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Wormer resistance is a serious threat to horse health and one that impacts the entire equestrian community. Most equestrian properties will already have some level of wormer resistance which means we can no longer simply give a wormer and expect it to work. Experts advise that on our current trajectory, it will only be a few short years until we have multi-resistant parasite strains on our grazing. There are no new chemicals in development.

By its nature, resistance brings with it increasing amounts of untreatable parasitic disease and death in our horses. On affected pasture that harbours resistant parasites, the only way to keep burdens low enough to manage the risk of parasitic disease will be to vastly reduce stocking densities. This in turn will impact the economic viability of many of our equine businesses. The message is clear; if we carry on as we are, wormer resistance has the ability to change the landscape of our industry and seriously impact the way we keep horses.


Simple Changes

If we are going to do anything to change this picture we have to act now! By adopting simple changes to our parasite control measures we can have a big impact on slowing the development of resistance. This will buy us time to find solutions and help us to safeguard the future of our horse’s health and our industry.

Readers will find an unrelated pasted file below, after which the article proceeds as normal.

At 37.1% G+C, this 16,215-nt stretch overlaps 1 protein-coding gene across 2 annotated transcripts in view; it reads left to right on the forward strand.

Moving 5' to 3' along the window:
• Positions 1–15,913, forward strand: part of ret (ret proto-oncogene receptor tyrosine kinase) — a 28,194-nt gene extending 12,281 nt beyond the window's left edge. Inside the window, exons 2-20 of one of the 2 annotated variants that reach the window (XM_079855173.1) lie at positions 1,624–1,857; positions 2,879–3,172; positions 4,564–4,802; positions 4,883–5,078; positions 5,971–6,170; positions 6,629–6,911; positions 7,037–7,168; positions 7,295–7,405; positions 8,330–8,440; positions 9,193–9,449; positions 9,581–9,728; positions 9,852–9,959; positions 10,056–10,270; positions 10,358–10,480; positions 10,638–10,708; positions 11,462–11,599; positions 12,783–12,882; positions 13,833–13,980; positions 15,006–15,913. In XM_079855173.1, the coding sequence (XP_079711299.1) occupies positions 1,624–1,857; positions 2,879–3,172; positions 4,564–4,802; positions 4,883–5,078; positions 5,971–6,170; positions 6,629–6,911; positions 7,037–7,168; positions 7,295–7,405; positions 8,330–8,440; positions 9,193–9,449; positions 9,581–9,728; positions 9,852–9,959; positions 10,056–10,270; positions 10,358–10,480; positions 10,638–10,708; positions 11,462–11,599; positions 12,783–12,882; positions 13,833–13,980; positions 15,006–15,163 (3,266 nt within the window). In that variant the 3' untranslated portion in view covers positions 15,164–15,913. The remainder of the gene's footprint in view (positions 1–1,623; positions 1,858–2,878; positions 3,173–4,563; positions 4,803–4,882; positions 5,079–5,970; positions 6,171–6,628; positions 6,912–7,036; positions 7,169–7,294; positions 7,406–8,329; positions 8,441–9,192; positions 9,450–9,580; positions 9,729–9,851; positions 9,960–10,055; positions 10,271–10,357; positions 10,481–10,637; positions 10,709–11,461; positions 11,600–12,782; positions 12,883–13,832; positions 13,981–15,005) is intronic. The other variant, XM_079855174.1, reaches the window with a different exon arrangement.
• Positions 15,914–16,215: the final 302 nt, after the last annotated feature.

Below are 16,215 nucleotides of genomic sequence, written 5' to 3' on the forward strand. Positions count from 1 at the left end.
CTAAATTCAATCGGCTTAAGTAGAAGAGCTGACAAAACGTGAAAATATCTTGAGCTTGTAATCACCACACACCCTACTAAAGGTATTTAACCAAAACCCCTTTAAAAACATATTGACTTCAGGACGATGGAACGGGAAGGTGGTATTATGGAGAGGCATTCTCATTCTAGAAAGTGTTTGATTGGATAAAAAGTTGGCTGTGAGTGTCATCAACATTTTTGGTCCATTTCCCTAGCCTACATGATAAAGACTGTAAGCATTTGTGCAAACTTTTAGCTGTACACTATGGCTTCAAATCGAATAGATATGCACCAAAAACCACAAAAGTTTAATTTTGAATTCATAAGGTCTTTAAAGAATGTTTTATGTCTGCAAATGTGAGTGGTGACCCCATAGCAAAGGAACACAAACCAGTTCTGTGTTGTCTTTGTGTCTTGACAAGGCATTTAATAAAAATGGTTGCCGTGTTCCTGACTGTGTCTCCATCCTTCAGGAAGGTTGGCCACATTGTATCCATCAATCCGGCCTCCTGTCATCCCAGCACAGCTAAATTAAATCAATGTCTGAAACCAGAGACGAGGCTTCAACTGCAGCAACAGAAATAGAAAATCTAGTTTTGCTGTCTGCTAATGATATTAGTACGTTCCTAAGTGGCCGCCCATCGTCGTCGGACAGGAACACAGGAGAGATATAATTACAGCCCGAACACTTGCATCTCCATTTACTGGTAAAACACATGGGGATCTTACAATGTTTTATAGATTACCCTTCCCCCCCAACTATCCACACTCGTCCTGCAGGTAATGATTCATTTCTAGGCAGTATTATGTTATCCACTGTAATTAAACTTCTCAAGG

• Risk assess and make a parasite control plan with our prescriber
  • Test before treating
  • Commit to poo picking and better management

Collective responsibility

Each of us has a part to play in combatting the threat of wormer resistance. Click on the links below to read more about what you can do to become an advocate for best practice and to promote change. We will only solve this problem if, collectively, we take steps to minimise chemical exposure to wormers whilst also safeguarding horse health by testing at regular intervals with worm egg counts, tapeworm testing and the small redworm blood test.

horse owner

Horse Owners